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A few weeks ago people started dumping ice on their heads to spread awareness for ALS and to encourage people to donate to fund research to combat this terrible disease. As you know from your newsfeed, it went super viral.

This video explains really well why the challenge matters. In sum, ALS is rare and terrifying. People don’t know about it and they don’t want to know about it. Because most people donate to causes personal to them, and pharmaceutical companies don’t have a big consumer base for it, it’s not a popular recipient of time or money.

The ice bucket challenge isn’t about people having fun and pouring water over their heads, it’s about letting people know ALS exists and needs funding. The campaign worked and raised millions and millions and millions of dollars. While it has nothing to do with ice water, it was a fun and gimmicky way to get people’s attention. It worked. People gave attention and money. Now more people know about ALS and there is more money for research. Success!

Then I saw a friend post this article from Time.com entitled “I Figured Out Why I Hate the Ice Bucket Challenge” and it made me just so sad. In it, Sarah Miller explained that although she enjoyed her frivolous weekend (her words) it was marred by irritation at people clogging up her newsfeed with ALS awareness. Sarah has finally figured out why she HATES the ice bucket challenge. She boiled down her upset to this:

At any given time, many people on the planet are enduring war and famine and violence. I don’t think I’m going out on a limb when I say that in the last few weeks the news been especially awful. Around 2,000 Palestinians and 66 Israelis have died in Gaza since that conflict flared up. In our very own country, a police officer shot an unarmed 18-year-old boy, six times. This morning, Sudanese rebels shot down a U.N. helicopter.

And here we are in America dumping ice water on our heads, which, I insist, is more than just harmless fun for a good cause. It is disrespectful to the literally millions of people in the world who are, as I type and you read, in actual physical pain.

To me, this is the utmost of ignorance and disrespect. On so many levels. She used the tragedies occurring in Israel as an example of why nobody should care about ALS. I live in Israel so many of the ice bucket challenges I’m seeing on my newsfeed take place in Israel. Something we pride ourselves on is our empathy. We cry for the Israelis murdered by Hamas. We cry for the Palestinian people oppressed by Hamas. And we cry for people suffering from ALS, even as we run to our bomb shelters. Who is Sarah Miller to tell anybody else for whom they may cry? What level of suffering must someone be in before they earn her sympathies? How should we decide who is worthy of awareness and charity? It is saddening and sickening to me that is it possible for someone to be so selfish and hateful and at the same time so self-righteous.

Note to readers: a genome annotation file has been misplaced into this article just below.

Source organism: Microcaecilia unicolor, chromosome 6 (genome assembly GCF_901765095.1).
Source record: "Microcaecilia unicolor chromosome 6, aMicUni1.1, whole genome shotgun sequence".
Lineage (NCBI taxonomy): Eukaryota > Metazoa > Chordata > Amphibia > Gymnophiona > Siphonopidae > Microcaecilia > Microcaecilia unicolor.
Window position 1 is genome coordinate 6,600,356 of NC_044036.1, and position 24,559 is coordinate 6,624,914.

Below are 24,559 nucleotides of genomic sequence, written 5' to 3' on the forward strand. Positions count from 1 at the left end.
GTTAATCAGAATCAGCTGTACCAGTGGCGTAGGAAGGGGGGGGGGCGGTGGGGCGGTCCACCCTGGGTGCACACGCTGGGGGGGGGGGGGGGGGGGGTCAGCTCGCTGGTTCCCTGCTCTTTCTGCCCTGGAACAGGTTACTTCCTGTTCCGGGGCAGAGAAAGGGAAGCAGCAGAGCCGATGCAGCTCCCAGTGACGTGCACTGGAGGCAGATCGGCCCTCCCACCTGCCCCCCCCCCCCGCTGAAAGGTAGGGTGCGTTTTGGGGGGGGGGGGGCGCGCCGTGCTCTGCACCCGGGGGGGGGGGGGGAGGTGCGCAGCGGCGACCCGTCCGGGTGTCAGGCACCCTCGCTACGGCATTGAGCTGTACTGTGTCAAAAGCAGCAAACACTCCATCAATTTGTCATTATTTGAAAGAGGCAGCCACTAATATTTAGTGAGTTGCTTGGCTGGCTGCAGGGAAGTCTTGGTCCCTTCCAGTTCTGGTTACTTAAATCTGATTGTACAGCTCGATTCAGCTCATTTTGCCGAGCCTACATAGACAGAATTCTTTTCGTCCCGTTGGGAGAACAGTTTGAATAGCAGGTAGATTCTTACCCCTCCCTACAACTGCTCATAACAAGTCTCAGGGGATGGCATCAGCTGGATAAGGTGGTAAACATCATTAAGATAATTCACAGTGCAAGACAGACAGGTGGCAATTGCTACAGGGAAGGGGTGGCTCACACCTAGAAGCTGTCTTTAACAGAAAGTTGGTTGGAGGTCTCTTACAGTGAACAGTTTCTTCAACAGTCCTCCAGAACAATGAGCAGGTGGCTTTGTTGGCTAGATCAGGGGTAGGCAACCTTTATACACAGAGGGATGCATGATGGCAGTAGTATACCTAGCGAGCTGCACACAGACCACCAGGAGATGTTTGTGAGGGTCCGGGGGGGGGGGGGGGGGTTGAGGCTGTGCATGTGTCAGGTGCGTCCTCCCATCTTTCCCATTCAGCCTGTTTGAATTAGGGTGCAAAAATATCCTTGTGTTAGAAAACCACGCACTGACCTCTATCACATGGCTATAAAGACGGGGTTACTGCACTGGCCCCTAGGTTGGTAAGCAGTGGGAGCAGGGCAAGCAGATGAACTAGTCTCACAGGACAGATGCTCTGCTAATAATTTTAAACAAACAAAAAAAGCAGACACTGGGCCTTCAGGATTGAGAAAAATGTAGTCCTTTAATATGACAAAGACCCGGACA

And then there is this:

Do I think that there’s another way that ALS could have raised all that money so fast? Unlikely. It’s certainly better for the ALS Association and the approximately 30,000 Americans who have ALS that this happened. That said, I shudder to think about what we look like dumping freezing cold water over our heads while so much of the world at this time is plunged into acute suffering over which they have no control.

Sarah Miller’s ignorance is most highlighted in the line “literally millions of people in the world who are, as I type and you read, in actual physical pain.” You know who suffers actual physical pain, Sarah Miller? Do you know who else is in “acute suffering over which they have no control”? People with ALS. Yet for some inexplicable reason you do not want people to raise awareness or raise money for this disease and your complaint is “what we look like”. (For the record you can be dignified and participate in the Ice Bucket Challenge without even wasting water.)

You hate the ALS Ice Bucket Challenge so much and would rather it never existed, that money and awareness had not been raised, because you don’t like how it looks and you don’t like that it clogs up your newsfeed? I live under the threat of rocket fire from people who have sworn to kill me and my family and wipe out my country just for being Jewish and I am nevertheless surprised by your capability of senseless hatred.

So while you go swimming and fly on airplanes and enjoy yourself while people around the world suffer actual physical pain over which they have no control, you can perhaps include in your thoughts and sympathies not just people suffering due to human evil, but also those suffering due to medical conditions that lack funding for proper research. The reason to hate ALS isn’t because it’s clogging up your newsfeed, but rather because it’s a terrible horrible disease. Perhaps if you donated to the cause it would be cured sooner and you won’t have to hear about it anymore.

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A story has been going around lately about a nurse who decided to resign from her position in the maternity ward of an Israeli hospital because they would not allow her to store her pumped breast milk in the staff refrigerator. The irony of the staff of a maternity ward which claims to be pro-breastfeeding being made squeamish by breast milk is lost on exactly nobody. The hospital management was wrong, and the nurse should have been allowed to store her milk in the fridge.

I am very fortunate to work in an office where I have a space to pump for my 5-month-old, and bosses who are fully supportive. The other day, my boss came into my office and asked if I’d heard about this story, which launched a discussion about something that has been on my mind for a few years now.

In my amazing work environment my supervisors and co-workers are all supportive and understanding of my responsibilities and needs as a mother. Throughout my pregnancy and since my return to work, they were all so kind, thoughtful, and respectful of my needs and sensitivities. But I can’t help thinking: what if they weren’t? What can a worker do to protect themselves from an unpleasant work environment?